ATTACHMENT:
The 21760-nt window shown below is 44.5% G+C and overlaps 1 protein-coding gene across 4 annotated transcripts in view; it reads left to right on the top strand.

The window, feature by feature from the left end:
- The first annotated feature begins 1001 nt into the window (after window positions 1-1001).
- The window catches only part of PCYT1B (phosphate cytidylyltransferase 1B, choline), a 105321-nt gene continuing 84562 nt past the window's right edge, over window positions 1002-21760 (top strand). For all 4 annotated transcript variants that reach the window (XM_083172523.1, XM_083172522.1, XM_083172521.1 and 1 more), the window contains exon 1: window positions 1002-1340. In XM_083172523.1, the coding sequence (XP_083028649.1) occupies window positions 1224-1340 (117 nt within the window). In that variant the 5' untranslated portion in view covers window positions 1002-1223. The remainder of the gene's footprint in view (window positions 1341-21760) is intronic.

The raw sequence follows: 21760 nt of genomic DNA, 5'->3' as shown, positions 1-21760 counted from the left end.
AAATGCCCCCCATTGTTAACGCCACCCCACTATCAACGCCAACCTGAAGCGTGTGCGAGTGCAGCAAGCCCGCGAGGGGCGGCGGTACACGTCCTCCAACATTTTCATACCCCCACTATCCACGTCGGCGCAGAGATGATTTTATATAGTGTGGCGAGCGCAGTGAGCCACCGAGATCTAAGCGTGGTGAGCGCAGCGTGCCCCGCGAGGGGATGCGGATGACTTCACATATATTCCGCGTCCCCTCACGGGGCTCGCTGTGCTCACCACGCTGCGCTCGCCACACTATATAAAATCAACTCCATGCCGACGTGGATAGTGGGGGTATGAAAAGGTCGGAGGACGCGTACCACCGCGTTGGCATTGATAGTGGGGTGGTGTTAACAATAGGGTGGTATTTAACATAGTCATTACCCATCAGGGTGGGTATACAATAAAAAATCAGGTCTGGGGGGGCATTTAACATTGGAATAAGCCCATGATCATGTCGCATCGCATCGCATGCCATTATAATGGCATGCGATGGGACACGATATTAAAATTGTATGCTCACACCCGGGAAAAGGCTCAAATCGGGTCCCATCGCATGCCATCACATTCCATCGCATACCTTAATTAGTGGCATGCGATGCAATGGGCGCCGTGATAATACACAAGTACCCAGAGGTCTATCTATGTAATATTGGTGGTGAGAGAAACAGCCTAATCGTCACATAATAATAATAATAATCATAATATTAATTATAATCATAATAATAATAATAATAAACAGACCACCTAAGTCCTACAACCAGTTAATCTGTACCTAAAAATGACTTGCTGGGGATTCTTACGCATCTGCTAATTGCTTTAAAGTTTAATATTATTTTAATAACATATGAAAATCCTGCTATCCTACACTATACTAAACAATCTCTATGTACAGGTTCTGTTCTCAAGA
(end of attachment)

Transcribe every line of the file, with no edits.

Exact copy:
The 21760-nt window shown below is 44.5% G+C and overlaps 1 protein-coding gene across 4 annotated transcripts in view; it reads left to right on the top strand.

The window, feature by feature from the left end:
- The first annotated feature begins 1001 nt into the window (after window positions 1-1001).
- The window catches only part of PCYT1B (phosphate cytidylyltransferase 1B, choline), a 105321-nt gene continuing 84562 nt past the window's right edge, over window positions 1002-21760 (top strand). For all 4 annotated transcript variants that reach the window (XM_083172523.1, XM_083172522.1, XM_083172521.1 and 1 more), the window contains exon 1: window positions 1002-1340. In XM_083172523.1, the coding sequence (XP_083028649.1) occupies window positions 1224-1340 (117 nt within the window). In that variant the 5' untranslated portion in view covers window positions 1002-1223. The remainder of the gene's footprint in view (window positions 1341-21760) is intronic.

The raw sequence follows: 21760 nt of genomic DNA, 5'->3' as shown, positions 1-21760 counted from the left end.
AAATGCCCCCCATTGTTAACGCCACCCCACTATCAACGCCAACCTGAAGCGTGTGCGAGTGCAGCAAGCCCGCGAGGGGCGGCGGTACACGTCCTCCAACATTTTCATACCCCCACTATCCACGTCGGCGCAGAGATGATTTTATATAGTGTGGCGAGCGCAGTGAGCCACCGAGATCTAAGCGTGGTGAGCGCAGCGTGCCCCGCGAGGGGATGCGGATGACTTCACATATATTCCGCGTCCCCTCACGGGGCTCGCTGTGCTCACCACGCTGCGCTCGCCACACTATATAAAATCAACTCCATGCCGACGTGGATAGTGGGGGTATGAAAAGGTCGGAGGACGCGTACCACCGCGTTGGCATTGATAGTGGGGTGGTGTTAACAATAGGGTGGTATTTAACATAGTCATTACCCATCAGGGTGGGTATACAATAAAAAATCAGGTCTGGGGGGGCATTTAACATTGGAATAAGCCCATGATCATGTCGCATCGCATCGCATGCCATTATAATGGCATGCGATGGGACACGATATTAAAATTGTATGCTCACACCCGGGAAAAGGCTCAAATCGGGTCCCATCGCATGCCATCACATTCCATCGCATACCTTAATTAGTGGCATGCGATGCAATGGGCGCCGTGATAATACACAAGTACCCAGAGGTCTATCTATGTAATATTGGTGGTGAGAGAAACAGCCTAATCGTCACATAATAATAATAATAATCATAATATTAATTATAATCATAATAATAATAATAATAAACAGACCACCTAAGTCCTACAACCAGTTAATCTGTACCTAAAAATGACTTGCTGGGGATTCTTACGCATCTGCTAATTGCTTTAAAGTTTAATATTATTTTAATAACATATGAAAATCCTGCTATCCTACACTATACTAAACAATCTCTATGTACAGGTTCTGTTCTCAAGA